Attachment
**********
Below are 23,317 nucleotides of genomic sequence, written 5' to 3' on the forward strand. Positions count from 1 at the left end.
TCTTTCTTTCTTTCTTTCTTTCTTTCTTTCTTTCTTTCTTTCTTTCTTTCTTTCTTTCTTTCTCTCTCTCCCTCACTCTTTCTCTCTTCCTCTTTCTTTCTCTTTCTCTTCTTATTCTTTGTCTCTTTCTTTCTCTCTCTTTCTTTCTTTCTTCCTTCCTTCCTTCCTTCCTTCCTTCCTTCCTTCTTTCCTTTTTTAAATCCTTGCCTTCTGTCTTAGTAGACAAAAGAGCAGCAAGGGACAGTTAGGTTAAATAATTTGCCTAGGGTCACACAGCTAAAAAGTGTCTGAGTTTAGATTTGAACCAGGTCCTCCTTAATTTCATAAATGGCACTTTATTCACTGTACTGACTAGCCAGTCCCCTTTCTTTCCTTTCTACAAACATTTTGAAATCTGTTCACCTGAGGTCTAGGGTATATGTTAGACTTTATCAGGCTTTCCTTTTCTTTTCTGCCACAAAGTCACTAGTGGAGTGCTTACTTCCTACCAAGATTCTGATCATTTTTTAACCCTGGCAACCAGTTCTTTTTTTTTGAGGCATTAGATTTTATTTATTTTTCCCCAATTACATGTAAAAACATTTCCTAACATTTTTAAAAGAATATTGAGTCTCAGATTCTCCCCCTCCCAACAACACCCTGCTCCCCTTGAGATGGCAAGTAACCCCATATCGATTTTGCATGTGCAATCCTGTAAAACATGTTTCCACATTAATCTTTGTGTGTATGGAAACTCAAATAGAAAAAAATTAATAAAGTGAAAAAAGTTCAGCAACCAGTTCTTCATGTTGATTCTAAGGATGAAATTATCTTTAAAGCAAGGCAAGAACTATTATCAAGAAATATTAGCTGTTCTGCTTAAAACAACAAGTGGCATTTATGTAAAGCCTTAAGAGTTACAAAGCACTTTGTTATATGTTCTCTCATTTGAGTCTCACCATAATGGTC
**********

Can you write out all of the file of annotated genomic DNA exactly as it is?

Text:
Below are 23,317 nucleotides of genomic sequence, written 5' to 3' on the forward strand. Positions count from 1 at the left end.
TCTTTCTTTCTTTCTTTCTTTCTTTCTTTCTTTCTTTCTTTCTTTCTTTCTTTCTTTCTTTCTCTCTCTCCCTCACTCTTTCTCTCTTCCTCTTTCTTTCTCTTTCTCTTCTTATTCTTTGTCTCTTTCTTTCTCTCTCTTTCTTTCTTTCTTCCTTCCTTCCTTCCTTCCTTCCTTCCTTCCTTCTTTCCTTTTTTAAATCCTTGCCTTCTGTCTTAGTAGACAAAAGAGCAGCAAGGGACAGTTAGGTTAAATAATTTGCCTAGGGTCACACAGCTAAAAAGTGTCTGAGTTTAGATTTGAACCAGGTCCTCCTTAATTTCATAAATGGCACTTTATTCACTGTACTGACTAGCCAGTCCCCTTTCTTTCCTTTCTACAAACATTTTGAAATCTGTTCACCTGAGGTCTAGGGTATATGTTAGACTTTATCAGGCTTTCCTTTTCTTTTCTGCCACAAAGTCACTAGTGGAGTGCTTACTTCCTACCAAGATTCTGATCATTTTTTAACCCTGGCAACCAGTTCTTTTTTTTTGAGGCATTAGATTTTATTTATTTTTCCCCAATTACATGTAAAAACATTTCCTAACATTTTTAAAAGAATATTGAGTCTCAGATTCTCCCCCTCCCAACAACACCCTGCTCCCCTTGAGATGGCAAGTAACCCCATATCGATTTTGCATGTGCAATCCTGTAAAACATGTTTCCACATTAATCTTTGTGTGTATGGAAACTCAAATAGAAAAAAATTAATAAAGTGAAAAAAGTTCAGCAACCAGTTCTTCATGTTGATTCTAAGGATGAAATTATCTTTAAAGCAAGGCAAGAACTATTATCAAGAAATATTAGCTGTTCTGCTTAAAACAACAAGTGGCATTTATGTAAAGCCTTAAGAGTTACAAAGCACTTTGTTATATGTTCTCTCATTTGAGTCTCACCATAATGGTC